In Power Query Editor, there is a button of “Keep Duplicates” in the ribbon. It’s located under Keep Rows in the section of Reduce Rows in the Home tab of the ribbon.
With this, it is super easy to keep duplicates in our dataset. By the way, duplicates mean value appears more than once. Let’s take a look at the screenshot below, “A”, “B”, and “F” are duplicates,
while “b”, “C”, “D”, “E” are uniques (i.e. values appear only once).
When we apply “Keep Duplicates” to Column1, we obtain the following result.
The good thing about Power Query is, we do not have to worry about the M code auto-generated. Power Query handles the M codes, we handle the User Interface, which is mainly “select and click”. Easy for users, isn’t it?
When we import data into Power Query editor, we should set the scope of data that we need. That means selecting only the rows and columns required for further processing. In the following video, I will show you different ways of keeping the rows that you need with Power Query.
Let’s think about this scenario. In the first encounter of Power Query, you were presented with demonstrations that show all the powerful transformations done by Power Query. You were surprised and amazed with the demos. Normally we did not pay attention to subtle details about the powerful tools. We jumped straight into all the transformation steps by following examples. Sometimes it works, something it doesn’t. And then you feel frustrated as you don’t know why some calculations give you unexpected results. If this sounds familiarize, I will say, this is because we are all trying to run before walk. 😅
In this blogpost, and in the video, I will talk about a basic but crucial step in Power Query – Data Type.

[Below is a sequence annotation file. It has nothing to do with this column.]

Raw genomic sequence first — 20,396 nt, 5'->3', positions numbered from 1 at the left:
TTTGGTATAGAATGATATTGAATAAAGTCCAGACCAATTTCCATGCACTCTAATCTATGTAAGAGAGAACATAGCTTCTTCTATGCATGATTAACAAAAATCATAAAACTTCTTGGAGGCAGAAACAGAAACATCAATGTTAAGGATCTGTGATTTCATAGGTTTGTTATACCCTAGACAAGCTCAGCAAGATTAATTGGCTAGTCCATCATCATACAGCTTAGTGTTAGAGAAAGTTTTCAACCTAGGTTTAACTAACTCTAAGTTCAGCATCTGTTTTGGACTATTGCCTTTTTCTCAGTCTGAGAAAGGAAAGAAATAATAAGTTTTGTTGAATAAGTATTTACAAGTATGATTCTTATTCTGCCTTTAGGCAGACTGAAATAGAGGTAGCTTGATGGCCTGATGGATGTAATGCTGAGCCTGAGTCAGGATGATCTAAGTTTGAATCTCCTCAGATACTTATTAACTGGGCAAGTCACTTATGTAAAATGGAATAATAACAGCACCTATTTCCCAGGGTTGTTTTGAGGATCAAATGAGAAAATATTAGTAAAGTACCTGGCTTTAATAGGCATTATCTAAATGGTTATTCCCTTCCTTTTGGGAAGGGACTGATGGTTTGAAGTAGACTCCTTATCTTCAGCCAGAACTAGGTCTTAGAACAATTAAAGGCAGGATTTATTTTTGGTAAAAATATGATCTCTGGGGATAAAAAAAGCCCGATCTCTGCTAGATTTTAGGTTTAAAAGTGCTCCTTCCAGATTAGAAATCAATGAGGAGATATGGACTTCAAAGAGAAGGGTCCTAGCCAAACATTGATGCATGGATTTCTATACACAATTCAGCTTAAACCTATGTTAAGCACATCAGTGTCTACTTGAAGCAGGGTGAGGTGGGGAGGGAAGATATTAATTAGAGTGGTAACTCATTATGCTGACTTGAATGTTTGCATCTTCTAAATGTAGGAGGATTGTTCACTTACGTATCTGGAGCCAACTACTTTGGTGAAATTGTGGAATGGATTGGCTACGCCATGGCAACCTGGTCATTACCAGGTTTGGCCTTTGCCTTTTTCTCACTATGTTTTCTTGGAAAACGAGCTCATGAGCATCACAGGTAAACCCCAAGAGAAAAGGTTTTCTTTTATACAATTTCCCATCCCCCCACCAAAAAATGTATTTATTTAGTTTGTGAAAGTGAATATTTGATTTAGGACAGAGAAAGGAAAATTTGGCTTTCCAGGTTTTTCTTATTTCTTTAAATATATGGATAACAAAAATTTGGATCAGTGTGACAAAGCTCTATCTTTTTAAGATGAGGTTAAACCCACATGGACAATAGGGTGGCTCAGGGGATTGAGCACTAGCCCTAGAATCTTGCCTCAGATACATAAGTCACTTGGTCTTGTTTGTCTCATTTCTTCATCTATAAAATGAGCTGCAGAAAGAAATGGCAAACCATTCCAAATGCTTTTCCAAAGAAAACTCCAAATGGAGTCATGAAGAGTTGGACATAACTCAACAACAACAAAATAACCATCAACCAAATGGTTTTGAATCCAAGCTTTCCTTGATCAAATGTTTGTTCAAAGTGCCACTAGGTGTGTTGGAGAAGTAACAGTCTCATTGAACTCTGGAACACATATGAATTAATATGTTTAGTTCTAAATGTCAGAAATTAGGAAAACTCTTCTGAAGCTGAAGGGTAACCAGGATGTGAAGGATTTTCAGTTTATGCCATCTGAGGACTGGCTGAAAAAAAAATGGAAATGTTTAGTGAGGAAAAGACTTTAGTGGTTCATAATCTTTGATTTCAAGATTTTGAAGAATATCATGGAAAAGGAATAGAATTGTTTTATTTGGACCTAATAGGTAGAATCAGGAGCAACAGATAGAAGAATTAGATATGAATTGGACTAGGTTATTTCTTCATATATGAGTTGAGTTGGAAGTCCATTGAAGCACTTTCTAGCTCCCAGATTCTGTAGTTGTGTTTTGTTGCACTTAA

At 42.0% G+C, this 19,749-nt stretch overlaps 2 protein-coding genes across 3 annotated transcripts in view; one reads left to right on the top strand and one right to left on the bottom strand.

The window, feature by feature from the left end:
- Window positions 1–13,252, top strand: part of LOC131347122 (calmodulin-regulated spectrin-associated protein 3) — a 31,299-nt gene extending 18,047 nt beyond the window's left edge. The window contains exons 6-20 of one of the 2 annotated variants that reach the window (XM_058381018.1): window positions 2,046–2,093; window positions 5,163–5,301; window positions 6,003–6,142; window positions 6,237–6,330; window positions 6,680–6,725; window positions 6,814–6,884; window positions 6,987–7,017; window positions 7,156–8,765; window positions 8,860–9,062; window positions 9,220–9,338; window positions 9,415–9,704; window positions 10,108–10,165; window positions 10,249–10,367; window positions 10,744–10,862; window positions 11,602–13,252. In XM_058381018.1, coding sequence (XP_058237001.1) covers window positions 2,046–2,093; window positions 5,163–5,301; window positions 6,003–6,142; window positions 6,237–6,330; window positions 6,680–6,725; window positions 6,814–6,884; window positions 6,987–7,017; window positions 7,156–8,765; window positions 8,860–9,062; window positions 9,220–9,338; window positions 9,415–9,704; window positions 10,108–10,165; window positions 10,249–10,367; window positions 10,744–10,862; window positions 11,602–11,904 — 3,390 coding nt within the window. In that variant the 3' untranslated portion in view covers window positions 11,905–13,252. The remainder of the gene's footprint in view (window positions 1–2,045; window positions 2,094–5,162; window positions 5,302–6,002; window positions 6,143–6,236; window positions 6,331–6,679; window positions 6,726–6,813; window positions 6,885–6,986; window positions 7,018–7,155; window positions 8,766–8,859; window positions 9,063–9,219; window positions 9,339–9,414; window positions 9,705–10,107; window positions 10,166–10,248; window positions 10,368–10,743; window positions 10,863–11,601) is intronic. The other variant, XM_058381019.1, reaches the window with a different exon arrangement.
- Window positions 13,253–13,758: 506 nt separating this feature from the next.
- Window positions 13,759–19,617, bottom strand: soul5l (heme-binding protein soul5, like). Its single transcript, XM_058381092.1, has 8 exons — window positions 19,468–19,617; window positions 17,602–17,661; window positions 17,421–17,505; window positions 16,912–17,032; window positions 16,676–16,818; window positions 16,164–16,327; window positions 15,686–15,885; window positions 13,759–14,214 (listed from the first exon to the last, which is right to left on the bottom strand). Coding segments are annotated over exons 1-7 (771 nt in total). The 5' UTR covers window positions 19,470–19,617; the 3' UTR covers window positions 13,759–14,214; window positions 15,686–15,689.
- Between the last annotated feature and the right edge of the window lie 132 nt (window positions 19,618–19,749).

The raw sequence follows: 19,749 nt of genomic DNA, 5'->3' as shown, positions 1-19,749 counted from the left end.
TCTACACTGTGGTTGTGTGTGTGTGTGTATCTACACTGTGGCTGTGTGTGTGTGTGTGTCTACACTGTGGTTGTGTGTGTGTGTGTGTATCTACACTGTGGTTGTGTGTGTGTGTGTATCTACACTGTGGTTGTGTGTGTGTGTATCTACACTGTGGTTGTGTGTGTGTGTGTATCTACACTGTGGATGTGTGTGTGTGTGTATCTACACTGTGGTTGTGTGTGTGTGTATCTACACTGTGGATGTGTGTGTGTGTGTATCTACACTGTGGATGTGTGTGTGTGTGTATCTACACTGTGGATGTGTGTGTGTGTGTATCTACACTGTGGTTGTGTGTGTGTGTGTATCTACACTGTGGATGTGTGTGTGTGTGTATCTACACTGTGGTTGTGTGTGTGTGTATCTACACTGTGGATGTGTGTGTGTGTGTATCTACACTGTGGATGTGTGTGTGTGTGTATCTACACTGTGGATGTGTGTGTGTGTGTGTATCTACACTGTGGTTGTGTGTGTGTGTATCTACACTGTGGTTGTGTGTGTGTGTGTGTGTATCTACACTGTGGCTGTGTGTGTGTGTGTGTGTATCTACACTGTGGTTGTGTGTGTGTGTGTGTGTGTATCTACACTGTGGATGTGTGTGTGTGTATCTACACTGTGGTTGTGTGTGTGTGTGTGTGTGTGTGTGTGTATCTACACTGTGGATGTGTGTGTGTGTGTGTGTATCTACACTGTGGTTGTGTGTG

Data Type in Power Query is NOT formatting in Excel
Formatting does not change underlying values, defining data type in Power Query does.
When we work with data using Power Query, defining data type of each column before loading the result is a best practice. Please don’t mix it up with formatting in Excel. Defining data type to a column is fundamentally different from applying a formatting. In Excel, when we apply a format to a number, the underlying value of the number remains unchanged. On the contrary, when we define data type of a column in Power Query, all the values under the column will be converted to the data type that’s being defined.
Power Query is not behaving like Excel when doing calculation
Nevertheless, defining data type in Power Query is not for data conversion only. We need the data type to be explicitly defined before some calculations happen. Otherwise, we may have unexpected results returned. The worst scenario is we don’t even know that. For example, when you try to add “10” to 10, Excel returns 20 while Power Query returns error. Similarly, when you try to add 10 to an empty cell, Excel return 10 but Power Query returns null. In general, number does not work with text; text does not with number in Power Query.
Close and Load to is the last step in Power Query, but the first step in your reporting process. When I first learned Power Query, I preferred loading the result to Table as I could “see” the result on a worksheet. That’s normal, right?
The more I use Power Query, the more I realize that I rarely load my result to table directly. Most of the time, I load all queries to connection only. This is particularly true when my goal of cleansing/transforming data is for further analysis using Pivot Table (or data modeling).